The EU and the UK look no closer to a deal, as UK Prime Minister Theresa May has ruled out a second referendum and has urged the EU to "evolve its position." A Brexit summit will be held in November, leaders announced.
European leaders gathered in the Austrian city of Salzburg on Thursday for the second day of an informal summit. One of the main issues is the deadlocked negotiations on Brexit, the final agreement on which was supposed to be inked in October. On Thursday, however, EU leaders announced a special Brexit summit is to be held in November.
The other major talking points are immigration, a major policy point for Austrian Chancellor Sebastian Kurz, whose government holds the rotating EU presidency, and security in the bloc.
UK Prime Minister Theresa May told EU leaders on Wednesday that Britain has "put forward serious and workable proposals" and that it was now up to the EU to "respond in kind" and "evolve its position."
What the key players said at the summit:
Austrian Foreign Minister Karin Kneissl told DW that while the EU member states disagreed on many things, there was "no friction when it comes to Brexit. There is a high degree of cohesion."
Irish Prime Minister Leo Varadkar: Ireland is a country that obviously wants to avoid a no-deal scenario...[but] we are preparing for that, we are hiring extra staff and officials, putting in IT systems, we're ready for that eventuality should it occur."
European Commission President Jean-Claude Juncker: "It was interesting, it was polite, it was not aggressive. She [May] is doing her job."
EU Council President Donald Tusk: Despite progress in some areas, on the two thorniest issues of the Irish border and post-Brexit trade ties, "the UK's proposals will need to be reworked." He said a no-deal scenario was "still quite possible."
French President Emmanuel Macron: "We [the EU] need to continue to act as a group, make sure we approach this as the EU-27." He stressed that a "solution needs to be found, but it shouldn't jeopardize the coherence and the four freedoms of the single market."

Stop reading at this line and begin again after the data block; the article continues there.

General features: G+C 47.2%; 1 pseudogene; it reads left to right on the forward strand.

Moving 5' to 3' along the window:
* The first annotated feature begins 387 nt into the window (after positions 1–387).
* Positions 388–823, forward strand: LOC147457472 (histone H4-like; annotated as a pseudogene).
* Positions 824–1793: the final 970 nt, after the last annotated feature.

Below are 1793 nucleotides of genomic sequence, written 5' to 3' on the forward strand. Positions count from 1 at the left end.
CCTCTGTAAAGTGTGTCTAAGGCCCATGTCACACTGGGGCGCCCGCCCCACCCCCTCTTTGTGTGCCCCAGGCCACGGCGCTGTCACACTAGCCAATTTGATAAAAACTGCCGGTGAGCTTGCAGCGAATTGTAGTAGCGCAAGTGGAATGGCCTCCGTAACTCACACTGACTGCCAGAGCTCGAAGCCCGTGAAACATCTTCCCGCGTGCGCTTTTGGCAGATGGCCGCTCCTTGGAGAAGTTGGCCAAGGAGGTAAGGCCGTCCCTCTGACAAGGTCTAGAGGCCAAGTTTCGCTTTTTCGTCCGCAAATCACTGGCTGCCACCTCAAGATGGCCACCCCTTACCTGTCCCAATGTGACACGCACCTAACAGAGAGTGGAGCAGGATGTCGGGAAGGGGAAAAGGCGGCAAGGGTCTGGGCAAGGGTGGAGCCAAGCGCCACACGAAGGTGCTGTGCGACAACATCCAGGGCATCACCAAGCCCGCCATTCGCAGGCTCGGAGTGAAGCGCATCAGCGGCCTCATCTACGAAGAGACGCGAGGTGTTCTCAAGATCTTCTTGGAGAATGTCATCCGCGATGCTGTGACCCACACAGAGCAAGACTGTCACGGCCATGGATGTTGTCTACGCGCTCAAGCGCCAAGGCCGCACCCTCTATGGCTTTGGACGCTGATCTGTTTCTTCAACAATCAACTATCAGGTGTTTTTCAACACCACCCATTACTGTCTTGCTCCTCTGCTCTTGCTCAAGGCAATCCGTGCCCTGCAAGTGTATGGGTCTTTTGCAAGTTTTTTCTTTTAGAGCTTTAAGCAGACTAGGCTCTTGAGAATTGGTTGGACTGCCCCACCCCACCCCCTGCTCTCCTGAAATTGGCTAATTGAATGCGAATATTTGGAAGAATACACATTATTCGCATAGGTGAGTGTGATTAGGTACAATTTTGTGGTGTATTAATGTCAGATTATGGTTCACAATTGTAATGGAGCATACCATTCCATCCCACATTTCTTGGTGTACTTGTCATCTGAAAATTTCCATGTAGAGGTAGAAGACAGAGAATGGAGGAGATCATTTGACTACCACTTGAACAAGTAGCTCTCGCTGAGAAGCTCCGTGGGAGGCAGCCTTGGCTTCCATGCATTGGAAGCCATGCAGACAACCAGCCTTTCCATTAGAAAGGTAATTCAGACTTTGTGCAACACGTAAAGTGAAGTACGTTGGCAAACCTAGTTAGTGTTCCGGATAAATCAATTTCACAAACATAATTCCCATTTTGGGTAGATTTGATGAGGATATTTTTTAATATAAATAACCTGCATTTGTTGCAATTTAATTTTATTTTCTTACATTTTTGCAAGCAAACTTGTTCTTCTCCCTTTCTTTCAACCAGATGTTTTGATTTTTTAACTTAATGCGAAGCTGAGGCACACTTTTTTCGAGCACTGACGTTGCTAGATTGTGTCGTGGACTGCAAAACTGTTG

Brexit as it stands
A major summit planned for October 18 was being treated as the last chance for a concrete deal for Brexit, which is supposed to go into effect on April 1. The November summit announced on Thursday is now seen as the deadline to reach a deal, which will have to be ratified by the EU legislature, all member states' parliaments, and the UK Parliament.
May has put paid to hints within her own government on a possible second referendum on Brexit, telling EU leaders that it is not an option.
The two main sticking points that remain unsolved are:how to regulate the border between Northern Ireland, which is part of the UK, and the Republic of Ireland, which is an independent EU member, as well as Britain's future trade negotiations with the EU. May told EU leaders that she won't accept an EU proposal for Northern Ireland to remain in the customs union while future trade ties are being negotiated.
Migration to the EU
EU leaders are also under pressure to come up with a compromise on immigration, after a joint summit in June produced a deal scant on details.
While most countries agree on strengthening the border control agency Frontex, they still disagree on suggestions to redistribute refugees proportionally throughout the bloc. Countries like Poland, the Czech Republic and Hungary do not look likely to change their hard-line stance against this plan.
There are also disagreements across the bloc about which North African countries can be relied upon to set up schemes to stop migrants attempting the dangerous sea crossing to Europe, although many have praised Egypt for its efforts thus far.
European Council President Donald Tusk accused member states of playing "the migration blame game" and urged them to create a bloc-wide solution to the issue.
ng,es/sms (AFP, dpa, Reuters)